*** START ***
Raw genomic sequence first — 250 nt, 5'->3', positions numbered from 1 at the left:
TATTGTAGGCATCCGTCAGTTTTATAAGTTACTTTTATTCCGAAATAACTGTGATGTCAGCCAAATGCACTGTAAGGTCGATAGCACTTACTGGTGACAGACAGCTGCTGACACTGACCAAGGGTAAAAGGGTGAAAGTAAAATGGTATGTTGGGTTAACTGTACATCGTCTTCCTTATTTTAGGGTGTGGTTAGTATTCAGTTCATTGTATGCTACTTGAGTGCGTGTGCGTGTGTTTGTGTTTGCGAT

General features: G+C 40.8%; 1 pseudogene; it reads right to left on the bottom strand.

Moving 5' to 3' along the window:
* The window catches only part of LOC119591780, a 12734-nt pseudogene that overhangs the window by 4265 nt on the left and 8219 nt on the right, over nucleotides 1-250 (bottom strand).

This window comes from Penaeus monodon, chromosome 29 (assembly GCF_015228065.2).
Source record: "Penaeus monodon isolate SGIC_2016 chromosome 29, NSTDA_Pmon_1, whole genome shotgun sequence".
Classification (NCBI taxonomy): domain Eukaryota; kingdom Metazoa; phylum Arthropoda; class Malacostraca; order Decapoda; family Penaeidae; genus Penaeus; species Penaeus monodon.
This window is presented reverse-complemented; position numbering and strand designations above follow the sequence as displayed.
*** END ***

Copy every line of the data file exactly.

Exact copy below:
Raw genomic sequence first — 250 nt, 5'->3', positions numbered from 1 at the left:
TATTGTAGGCATCCGTCAGTTTTATAAGTTACTTTTATTCCGAAATAACTGTGATGTCAGCCAAATGCACTGTAAGGTCGATAGCACTTACTGGTGACAGACAGCTGCTGACACTGACCAAGGGTAAAAGGGTGAAAGTAAAATGGTATGTTGGGTTAACTGTACATCGTCTTCCTTATTTTAGGGTGTGGTTAGTATTCAGTTCATTGTATGCTACTTGAGTGCGTGTGCGTGTGTTTGTGTTTGCGAT

General features: G+C 40.8%; 1 pseudogene; it reads right to left on the bottom strand.

Moving 5' to 3' along the window:
* The window catches only part of LOC119591780, a 12734-nt pseudogene that overhangs the window by 4265 nt on the left and 8219 nt on the right, over nucleotides 1-250 (bottom strand).

This window comes from Penaeus monodon, chromosome 29 (assembly GCF_015228065.2).
Source record: "Penaeus monodon isolate SGIC_2016 chromosome 29, NSTDA_Pmon_1, whole genome shotgun sequence".
Classification (NCBI taxonomy): domain Eukaryota; kingdom Metazoa; phylum Arthropoda; class Malacostraca; order Decapoda; family Penaeidae; genus Penaeus; species Penaeus monodon.
This window is presented reverse-complemented; position numbering and strand designations above follow the sequence as displayed.